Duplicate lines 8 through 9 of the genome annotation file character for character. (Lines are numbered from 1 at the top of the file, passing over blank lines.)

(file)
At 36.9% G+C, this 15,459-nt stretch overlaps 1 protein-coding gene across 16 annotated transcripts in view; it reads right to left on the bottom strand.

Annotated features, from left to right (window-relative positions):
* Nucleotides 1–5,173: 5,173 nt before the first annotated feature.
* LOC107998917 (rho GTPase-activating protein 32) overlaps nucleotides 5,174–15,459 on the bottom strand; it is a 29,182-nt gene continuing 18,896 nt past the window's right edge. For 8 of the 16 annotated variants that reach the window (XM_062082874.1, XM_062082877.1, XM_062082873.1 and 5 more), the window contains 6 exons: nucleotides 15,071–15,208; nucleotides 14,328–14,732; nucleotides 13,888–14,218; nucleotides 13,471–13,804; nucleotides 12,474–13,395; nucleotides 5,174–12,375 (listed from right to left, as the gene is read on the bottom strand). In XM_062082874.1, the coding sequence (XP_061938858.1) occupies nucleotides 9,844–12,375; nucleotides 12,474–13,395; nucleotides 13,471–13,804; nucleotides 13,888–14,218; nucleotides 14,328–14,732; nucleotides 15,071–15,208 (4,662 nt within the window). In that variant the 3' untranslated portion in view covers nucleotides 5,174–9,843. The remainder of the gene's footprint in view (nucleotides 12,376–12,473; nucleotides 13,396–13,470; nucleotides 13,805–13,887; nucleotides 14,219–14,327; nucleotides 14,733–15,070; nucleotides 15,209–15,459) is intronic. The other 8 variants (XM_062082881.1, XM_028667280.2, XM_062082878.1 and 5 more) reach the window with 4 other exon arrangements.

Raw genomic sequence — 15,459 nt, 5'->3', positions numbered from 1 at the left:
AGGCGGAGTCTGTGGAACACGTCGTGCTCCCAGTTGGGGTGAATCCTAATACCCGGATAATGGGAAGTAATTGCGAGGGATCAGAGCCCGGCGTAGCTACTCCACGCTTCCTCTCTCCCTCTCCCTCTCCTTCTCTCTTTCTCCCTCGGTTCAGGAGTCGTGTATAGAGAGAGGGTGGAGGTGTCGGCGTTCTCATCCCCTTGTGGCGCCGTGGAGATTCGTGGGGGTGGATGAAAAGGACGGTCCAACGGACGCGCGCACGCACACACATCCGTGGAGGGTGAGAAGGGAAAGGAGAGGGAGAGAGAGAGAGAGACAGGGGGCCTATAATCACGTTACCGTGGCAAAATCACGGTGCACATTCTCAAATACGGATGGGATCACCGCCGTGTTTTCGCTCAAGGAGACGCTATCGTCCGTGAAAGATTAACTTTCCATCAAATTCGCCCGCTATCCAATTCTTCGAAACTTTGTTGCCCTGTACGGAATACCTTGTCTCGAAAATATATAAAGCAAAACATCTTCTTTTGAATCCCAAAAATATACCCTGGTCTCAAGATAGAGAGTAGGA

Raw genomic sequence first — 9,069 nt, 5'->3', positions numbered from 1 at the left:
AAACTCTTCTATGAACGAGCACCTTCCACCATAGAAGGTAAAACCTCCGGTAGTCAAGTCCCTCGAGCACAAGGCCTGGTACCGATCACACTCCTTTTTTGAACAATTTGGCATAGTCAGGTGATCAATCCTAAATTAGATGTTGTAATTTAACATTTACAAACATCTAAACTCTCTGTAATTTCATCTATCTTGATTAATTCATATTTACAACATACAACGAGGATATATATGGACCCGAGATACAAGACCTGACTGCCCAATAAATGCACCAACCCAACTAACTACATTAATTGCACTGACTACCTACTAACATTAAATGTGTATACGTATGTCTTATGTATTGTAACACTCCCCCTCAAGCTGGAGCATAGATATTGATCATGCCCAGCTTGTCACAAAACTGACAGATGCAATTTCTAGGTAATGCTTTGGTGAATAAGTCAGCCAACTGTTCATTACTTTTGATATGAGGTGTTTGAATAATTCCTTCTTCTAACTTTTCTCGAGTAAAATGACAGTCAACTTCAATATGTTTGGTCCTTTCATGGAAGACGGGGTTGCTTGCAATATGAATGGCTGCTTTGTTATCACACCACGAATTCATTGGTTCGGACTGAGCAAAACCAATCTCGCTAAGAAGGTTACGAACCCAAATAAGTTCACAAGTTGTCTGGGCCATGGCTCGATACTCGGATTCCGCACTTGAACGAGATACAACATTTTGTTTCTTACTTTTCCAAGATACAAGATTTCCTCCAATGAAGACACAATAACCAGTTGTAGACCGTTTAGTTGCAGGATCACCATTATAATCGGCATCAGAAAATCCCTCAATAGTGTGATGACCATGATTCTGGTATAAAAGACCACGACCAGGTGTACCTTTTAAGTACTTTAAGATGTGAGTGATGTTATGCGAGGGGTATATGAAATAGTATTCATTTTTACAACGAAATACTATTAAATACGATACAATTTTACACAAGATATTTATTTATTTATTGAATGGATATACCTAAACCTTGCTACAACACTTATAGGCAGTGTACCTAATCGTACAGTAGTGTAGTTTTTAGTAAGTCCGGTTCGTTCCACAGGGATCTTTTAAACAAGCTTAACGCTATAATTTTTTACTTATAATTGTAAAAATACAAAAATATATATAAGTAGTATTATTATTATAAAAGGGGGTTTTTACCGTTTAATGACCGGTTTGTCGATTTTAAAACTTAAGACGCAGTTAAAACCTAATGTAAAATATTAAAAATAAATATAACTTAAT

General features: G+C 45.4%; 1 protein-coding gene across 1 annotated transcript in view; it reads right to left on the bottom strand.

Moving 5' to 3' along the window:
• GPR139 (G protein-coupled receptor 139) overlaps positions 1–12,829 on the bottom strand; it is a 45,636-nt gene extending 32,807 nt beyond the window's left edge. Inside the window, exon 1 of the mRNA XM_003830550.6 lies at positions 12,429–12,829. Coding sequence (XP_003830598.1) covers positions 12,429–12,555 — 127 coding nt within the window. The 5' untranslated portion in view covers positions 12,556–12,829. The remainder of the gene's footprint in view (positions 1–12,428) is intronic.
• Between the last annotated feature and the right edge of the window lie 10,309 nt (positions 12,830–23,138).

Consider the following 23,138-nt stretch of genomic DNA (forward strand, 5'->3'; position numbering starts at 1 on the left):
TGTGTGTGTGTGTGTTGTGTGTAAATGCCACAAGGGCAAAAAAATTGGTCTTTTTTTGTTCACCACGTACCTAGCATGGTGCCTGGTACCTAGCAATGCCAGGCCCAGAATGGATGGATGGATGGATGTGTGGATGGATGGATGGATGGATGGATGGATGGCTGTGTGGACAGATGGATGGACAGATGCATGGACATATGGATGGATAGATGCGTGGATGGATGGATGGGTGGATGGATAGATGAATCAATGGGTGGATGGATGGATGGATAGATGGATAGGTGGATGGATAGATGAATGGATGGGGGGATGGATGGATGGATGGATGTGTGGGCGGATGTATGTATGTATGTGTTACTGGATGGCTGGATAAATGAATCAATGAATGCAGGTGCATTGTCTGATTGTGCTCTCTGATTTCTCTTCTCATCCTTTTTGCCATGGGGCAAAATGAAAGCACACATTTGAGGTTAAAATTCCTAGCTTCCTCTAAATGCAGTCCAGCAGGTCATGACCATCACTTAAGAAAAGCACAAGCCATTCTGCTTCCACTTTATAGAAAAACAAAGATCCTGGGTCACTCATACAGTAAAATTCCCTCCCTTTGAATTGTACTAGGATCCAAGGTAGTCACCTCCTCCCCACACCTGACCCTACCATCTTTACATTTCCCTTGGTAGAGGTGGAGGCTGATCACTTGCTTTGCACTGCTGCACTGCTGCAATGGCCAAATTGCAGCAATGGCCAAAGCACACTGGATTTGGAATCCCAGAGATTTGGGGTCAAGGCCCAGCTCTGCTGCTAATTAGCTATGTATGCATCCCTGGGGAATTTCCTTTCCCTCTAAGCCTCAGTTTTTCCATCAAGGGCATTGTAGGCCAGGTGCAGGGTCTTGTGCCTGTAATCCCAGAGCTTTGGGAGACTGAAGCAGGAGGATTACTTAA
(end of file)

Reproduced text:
AAACTCTTCTATGAACGAGCACCTTCCACCATAGAAGGTAAAACCTCCGGTAGTCAAGTCCCTCGAGCACAAGGCCTGGTACCGATCACACTCCTTTTTTGAACAATTTGGCATAGTCAGGTGATCAATCCTAAATTAGATGTTGTAATTTAACATTTACAAACATCTAAACTCTCTGTAATTTCATCTATCTTGATTAATTCATATTTACAACATACAACGAGGATATATATGGACCCGAGATACAAGACCTGACTGCCCAATAAATGCACCAACCCAACTAACTACATTAATTGCACTGACTACCTACTAACATTAAATGTGTATACGTATGTCTTATGTATTGTAACACTCCCCCTCAAGCTGGAGCATAGATATTGATCATGCCCAGCTTGTCACAAAACTGACAGATGCAATTTCTAGGTAATGCTTTGGTGAATAAGTCAGCCAACTGTTCATTACTTTTGATATGAGGTGTTTGAATAATTCCTTCTTCTAACTTTTCTCGAGTAAAATGACAGTCAACTTCAATATGTTTGGTCCTTTCATGGAAGACGGGGTTGCTTGCAATATGAATGGCTGCTTTGTTATCACACCACGAATTCATTGGTTCGGACTGAGCAAAACCAATCTCGCTAAGAAGGTTACGAACCCAAATAAGTTCACAAGTTGTCTGGGCCATGGCTCGATACTCGGATTCCGCACTTGAACGAGATACAACATTTTGTTTCTTACTTTTCCAAGATACAAGATTTCCTCCAATGAAGACACAATAACCAGTTGTAGACCGTTTAGTTGCAGGATCACCATTATAATCGGCATCAGAAAATCCCTCAATAGTGTGATGACCATGATTCTGGTATAAAAGACCACGACCAGGTGTACCTTTTAAGTACTTTAAGATGTGAGTGATGTTATGCGAGGGGTATATGAAATAGTATTCATTTTTACAACGAAATACTATTAAATACGATACAATTTTACACAAGATATTTATTTATTTATTGAATGGATATACCTAAACCTTGCTACAACACTTATAGGCAGTGTACCTAATCGTACAGTAGTGTAGTTTTTAGTAAGTCCGGTTCGTTCCACAGGGATCTTTTAAACAAGCTTAACGCTATAATTTTTTACTTATAATTGTAAAAATACAAAAATATATATAAGTAGTATTATTATTATAAAAGGGGGTTTTTACCGTTTAATGACCGGTTTGTCGATTTTAAAACTTAAGACGCAGTTAAAACCTAATGTAAAATATTAAAAATAAATATAACTTAAT

General features: G+C 45.4%; 1 protein-coding gene across 1 annotated transcript in view; it reads right to left on the bottom strand.